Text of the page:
Other government efforts to preserve human diversity have mostly paid lip service to this mission. Long before Bolsonaro’s election, the Brazilian government was providing only a fraction of the funding that FUNAI, which replaced SPI, had requested for protecting isolated tribes. In 2015, Sydney Possuelo, the former head of the agency’s Isolated Indians Unit, proclaimed, “FUNAI is dead. But nobody told it, and nobody held a funeral” (5). At the same time, Dilma Rousseff’s administration, which served from 2011-2016, was accused of favoring the interests of business over the protection of indigenous people by reducing the amount of officially demarcated protected land (5).

This political hypocrisy alludes to a larger cultural conundrum. Brazil is home to a significant indigenous population. According to FUNAI’s most recent census, more than 800,000 people identify as indigenous. Although this group comprises just 0.4% of the total population, it is richly diverse, containing 305 ethnic groups and 274 languages (6). Of course, these numbers reflect merely a fraction of the size and diversity that existed before the arrival of European explorers in the 1500s. Some historical accounts estimate 90% of the Amerindian population had been decimated by 1650 due to a combination of disease, war, and enslavement (7). The tribes who managed to escape forced assimilation sought refuge in isolation. Today, there are an estimated 60 to 100 uncontacted tribes living in the Brazilian Amazon rainforest, the most numerous of any country in the world (7).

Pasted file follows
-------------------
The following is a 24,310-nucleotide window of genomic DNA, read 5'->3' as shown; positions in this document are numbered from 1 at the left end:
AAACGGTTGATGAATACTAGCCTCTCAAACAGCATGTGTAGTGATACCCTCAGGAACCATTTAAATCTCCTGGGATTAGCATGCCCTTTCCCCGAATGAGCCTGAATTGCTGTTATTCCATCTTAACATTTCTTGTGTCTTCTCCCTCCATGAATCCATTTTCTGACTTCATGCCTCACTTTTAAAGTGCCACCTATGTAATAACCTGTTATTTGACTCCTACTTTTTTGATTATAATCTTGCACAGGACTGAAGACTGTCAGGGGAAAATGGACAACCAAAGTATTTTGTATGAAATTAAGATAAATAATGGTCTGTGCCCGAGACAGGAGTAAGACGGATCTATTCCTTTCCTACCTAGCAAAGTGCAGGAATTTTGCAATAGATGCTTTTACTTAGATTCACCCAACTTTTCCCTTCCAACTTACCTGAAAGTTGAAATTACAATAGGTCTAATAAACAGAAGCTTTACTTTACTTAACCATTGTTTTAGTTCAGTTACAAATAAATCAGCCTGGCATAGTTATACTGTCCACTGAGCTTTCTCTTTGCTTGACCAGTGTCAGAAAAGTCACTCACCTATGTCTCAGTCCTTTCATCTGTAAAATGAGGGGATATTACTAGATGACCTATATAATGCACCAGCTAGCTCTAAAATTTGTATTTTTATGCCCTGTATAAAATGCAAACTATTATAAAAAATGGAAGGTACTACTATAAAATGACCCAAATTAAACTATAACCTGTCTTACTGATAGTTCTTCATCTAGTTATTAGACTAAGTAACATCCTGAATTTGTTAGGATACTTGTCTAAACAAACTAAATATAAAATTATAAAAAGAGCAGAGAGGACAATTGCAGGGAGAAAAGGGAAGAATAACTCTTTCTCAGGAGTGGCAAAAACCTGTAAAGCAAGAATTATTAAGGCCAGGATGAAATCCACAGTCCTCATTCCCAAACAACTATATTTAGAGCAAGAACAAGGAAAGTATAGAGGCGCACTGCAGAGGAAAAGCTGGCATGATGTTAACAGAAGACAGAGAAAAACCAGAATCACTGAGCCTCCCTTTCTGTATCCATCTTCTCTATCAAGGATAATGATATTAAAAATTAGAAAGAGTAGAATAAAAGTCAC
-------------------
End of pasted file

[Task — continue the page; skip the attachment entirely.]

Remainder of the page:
Preserving the isolated status of these tribes has proven to be a monumental task for government officials. The Brazilian government passed legislation in 1988 recognizing tribal lands and prohibiting contact with the remaining tribes unless they are facing extinction. However, efforts to enforce this law have ranged from ineffective to nonexistent due lack of political will and the sheer magnitude of the goal. Accounts of violent clashes between tribes and ranchers as a result of contact events have recently been reported (8). Drug trafficking routes have become entrenched in the dense landscape, increasing the presence of hostile trespassers within tribal territories. In fact, some tribes have already initiated contact with government after evading illegal invaders for years (8). Others have used their intimate knowledge of the forest and weapons to protect themselves.

More concerning than violence, however, is the threat of infectious diseases that can infiltrate tribal communities along with outsiders, against which many indigenous people are defenseless. Pathogens pose the greatest threat to the safety of uncontacted tribes because of the rapid pace with which they can annihilate a vulnerable population—one person infected with measles may transmit the virus to as many as 27 other individuals (9). In a population where everyone is susceptible to the pathogen, such as in an isolated tribe, the number of infected individuals will increase exponentially by a factor of 27 until the entire community is either immune or dead. It is therefore unsurprising that contagious pathogens feature prominently in the history of the Americas. Scholars have argued that the introduction of smallpox and influenza to Native American tribes played a key role in Columbus’ conquest of the New World (10). The climate historian John McNeill cites immunity (and lack thereof) to yellow fever as a key driver in the colonization of the Caribbean (10).